By Eric Scott Fischl
It’s a bit of an ugly-sounding word, really. Say it with me: sprawl. Like the sound one makes after being punched in the gut. Sprawl.
Sprawl can be The Bad, when it comes to a novel.
Let me qualify a bit here: I love big, big, books where a lot of things are going on. Multiple plot-lines, multiple generations of characters, stories within stories; few things make me happier. So, when I say that word sprawl, what I really mean is lack of concision. Lack of focus. If there’s anything that’s changed in the way I look at writing, it’s a hypersensitivity to a lack of concision and focus. And when I say can be The Bad, I want to be clear that there are types of literature for which concision just isn’t all that important. Proust? Not concise. Alan Moore’s Jerusalem? GTFO. But, I’m a firm believer in knowing what you’re doing before deciding to do away with it. Picasso was a realist portrait painter when he started, before he picked the rules he wanted to break.
So, The Good, then, in this case: concision and focus. Let’s take a look at that elusive beast.
Before we dive in – and yes, I realize I am not being concise – I’m talking concision in the macro here, not the micro. Never would I suggest that sentences themselves must be pared down, bereft of adjectives and adverbs; write your sentences they way they need to be written. Use your ear and your voice, whether you’re a spare Cormac McHemingway or a voluble Joyce Faulkner. That’s your own business.
Concision, in the macro, then, starts with that old saw Every Sentence/Paragraph/Page Needs To Advance Character Or Plot. It’s fine advice and, of the reams of writerly advice out there, one to follow almost universally. If you write something in violation of this, cut it in the next revision, because it probably doesn’t need to be there. Where I think that advice can fall down is that it doesn’t step far enough back. A page is micro-level. A scene or a chapter, still micro. Many writers, myself very much included, will fall into the trap of not backing far enough away from the book as a whole and, instead, have pages and scenes and chapters and sections that all clip along and adhere together quite nicely, but are unnecessary or distracting when considered in the context of the book overall. So why are they there?
OK, then, what to do about that?
A few months ago, I read this interview with the historian Robert Caro, which I’ve since passed along to several writerly types. It’s a long article, but very interesting and I’d highly recommend reading it. Robert Caro writes very, very long histories (he’s currently several volumes in to his Pulitzer prizewinning history of LBJ). What gave me a huge that’s brilliant moment while reading this interview was when Caro describes how he goes about tying his books together: before he even starts to write, he spends weeks and weeks condensing what he wants to say, the unifying themes and ideas, into three or four paragraphs, which he posts on the wall over his desk. Every single thing he writes, then, over hundreds and hundreds of pages, he ties back to those paragraphs.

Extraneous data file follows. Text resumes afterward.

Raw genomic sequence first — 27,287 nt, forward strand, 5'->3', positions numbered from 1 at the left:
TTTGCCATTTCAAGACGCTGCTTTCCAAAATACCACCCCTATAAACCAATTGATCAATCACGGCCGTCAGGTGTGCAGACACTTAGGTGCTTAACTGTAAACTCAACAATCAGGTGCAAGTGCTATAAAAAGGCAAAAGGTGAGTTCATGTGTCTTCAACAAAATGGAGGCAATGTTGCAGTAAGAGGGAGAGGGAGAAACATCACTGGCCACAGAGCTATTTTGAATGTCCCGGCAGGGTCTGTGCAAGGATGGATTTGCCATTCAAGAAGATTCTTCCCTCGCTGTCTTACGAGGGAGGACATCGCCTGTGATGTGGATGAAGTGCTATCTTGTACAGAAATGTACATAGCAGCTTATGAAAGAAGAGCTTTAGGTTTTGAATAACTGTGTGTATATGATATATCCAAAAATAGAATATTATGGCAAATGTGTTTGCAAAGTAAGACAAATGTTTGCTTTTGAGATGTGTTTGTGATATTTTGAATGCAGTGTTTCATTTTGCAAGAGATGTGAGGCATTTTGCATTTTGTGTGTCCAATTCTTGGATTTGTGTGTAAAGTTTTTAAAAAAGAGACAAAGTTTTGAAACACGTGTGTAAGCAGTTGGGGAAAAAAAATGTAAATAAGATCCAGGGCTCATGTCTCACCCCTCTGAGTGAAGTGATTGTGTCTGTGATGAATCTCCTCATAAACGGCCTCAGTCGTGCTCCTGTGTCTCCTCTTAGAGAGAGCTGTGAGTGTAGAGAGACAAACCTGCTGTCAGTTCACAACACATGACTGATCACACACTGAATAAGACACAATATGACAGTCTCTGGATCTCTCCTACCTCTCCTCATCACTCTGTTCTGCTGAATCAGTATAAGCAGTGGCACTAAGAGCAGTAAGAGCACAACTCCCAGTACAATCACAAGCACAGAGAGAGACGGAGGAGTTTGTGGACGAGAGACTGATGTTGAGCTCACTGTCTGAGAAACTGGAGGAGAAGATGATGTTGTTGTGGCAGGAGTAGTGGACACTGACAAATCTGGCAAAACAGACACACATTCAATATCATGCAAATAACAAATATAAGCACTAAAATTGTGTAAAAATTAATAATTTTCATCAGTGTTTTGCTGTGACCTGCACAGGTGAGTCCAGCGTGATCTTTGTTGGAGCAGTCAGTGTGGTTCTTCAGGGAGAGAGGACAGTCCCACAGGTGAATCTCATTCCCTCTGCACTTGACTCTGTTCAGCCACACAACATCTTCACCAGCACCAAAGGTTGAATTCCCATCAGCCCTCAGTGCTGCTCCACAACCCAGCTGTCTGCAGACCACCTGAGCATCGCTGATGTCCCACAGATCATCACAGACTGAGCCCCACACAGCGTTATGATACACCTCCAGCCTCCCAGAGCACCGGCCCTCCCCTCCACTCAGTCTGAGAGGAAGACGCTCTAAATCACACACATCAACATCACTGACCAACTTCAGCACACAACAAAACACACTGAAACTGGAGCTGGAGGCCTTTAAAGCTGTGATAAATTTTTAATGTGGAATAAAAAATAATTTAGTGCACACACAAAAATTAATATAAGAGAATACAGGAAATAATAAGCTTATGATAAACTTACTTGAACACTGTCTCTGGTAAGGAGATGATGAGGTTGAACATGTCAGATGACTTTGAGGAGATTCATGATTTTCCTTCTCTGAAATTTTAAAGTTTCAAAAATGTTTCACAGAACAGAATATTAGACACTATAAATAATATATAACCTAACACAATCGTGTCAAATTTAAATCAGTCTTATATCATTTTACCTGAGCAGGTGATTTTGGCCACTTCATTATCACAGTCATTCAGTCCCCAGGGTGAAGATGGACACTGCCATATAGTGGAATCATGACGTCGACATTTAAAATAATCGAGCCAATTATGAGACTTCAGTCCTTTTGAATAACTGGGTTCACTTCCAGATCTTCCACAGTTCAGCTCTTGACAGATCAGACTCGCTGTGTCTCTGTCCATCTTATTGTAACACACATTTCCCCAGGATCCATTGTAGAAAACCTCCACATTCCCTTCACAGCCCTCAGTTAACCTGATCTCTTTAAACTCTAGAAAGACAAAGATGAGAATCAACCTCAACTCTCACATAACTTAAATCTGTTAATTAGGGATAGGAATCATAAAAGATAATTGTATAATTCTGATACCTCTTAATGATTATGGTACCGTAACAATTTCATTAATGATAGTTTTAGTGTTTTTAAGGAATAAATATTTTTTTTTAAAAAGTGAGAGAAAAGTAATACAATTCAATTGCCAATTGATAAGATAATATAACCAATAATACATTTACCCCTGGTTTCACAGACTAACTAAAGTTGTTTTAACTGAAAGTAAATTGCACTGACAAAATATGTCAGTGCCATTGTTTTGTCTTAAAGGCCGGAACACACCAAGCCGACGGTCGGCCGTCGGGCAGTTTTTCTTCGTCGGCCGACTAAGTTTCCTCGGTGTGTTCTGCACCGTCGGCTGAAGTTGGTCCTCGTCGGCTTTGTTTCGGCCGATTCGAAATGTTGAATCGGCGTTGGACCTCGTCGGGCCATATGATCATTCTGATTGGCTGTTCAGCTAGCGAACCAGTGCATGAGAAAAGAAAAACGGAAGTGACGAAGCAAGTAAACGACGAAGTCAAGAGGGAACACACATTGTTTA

You may be saying: That’s what an outline is for, dummy. And there’s merit in that, for sure. But look at your outline, though, and see how focused it really is. Outlines are great roadmaps but, as a unifying tool, I’m not sure; they can be so long in their own right that it’s hard to see the whole picture. So give Caro’s method a try, see if it works for you. You don’t have to summarize in three paragraphs, it can be three sentences. The key here is that it needs to be short enough for you to hold it in your mind as a unit. Maybe you’re not thinking of overarching themes yet; maybe you’re just trying to tell the story in your head. That’s fine, but, when the story is done and you go back to revise, figure out what the story is about, not just what is happening. Jot those themes and ideas down then, and, as you revise, as you make each sentence/page/scene/chapter Advance Character or Plot, keep those three paragraphs handy.
That chapter where your protagonist fights off ninja monkeys and drank too much antifreeze? Sounds cool. Does it serve what’s happening in the plot? Yep. Does it advance her development as a character? Absolutely. But take that further step back to your three paragraphs then: does having her drunkenly fighting ninja monkeys really work in service to what is at heart a story about X, Y, or Z? If so, great. If not, maybe also great, given that you’ve identified it as such and you’ve made the conscious decision that it needs to be in there. Knowledge is power.
A final word, then. I am in no way, shape, or form advocating for the idea that books have to preach something. Far from it: first and foremost a novel is a vehicle of character and story. It’s not a sermon. But, like having a skeleton under a body allows that body stand and move, having a unified, concise structure hidden under the covers of a work of fiction gives it weight and substance. Weight and structure supports the reader’s experience of your story, and the reader is the person you’re serving.
And that’s Good.
Eric Scott Fischl writes novels of speculative historical fiction and the supernatural. He lives in Montana’s Bitterroot mountains. DR. POTTER’S MEDICINE SHOW from Angry Robot Books comes out February 2, 2017 (UK) / February 7 (US/Can).You can find Eric online at his website and on Twitter @Eric_Fischl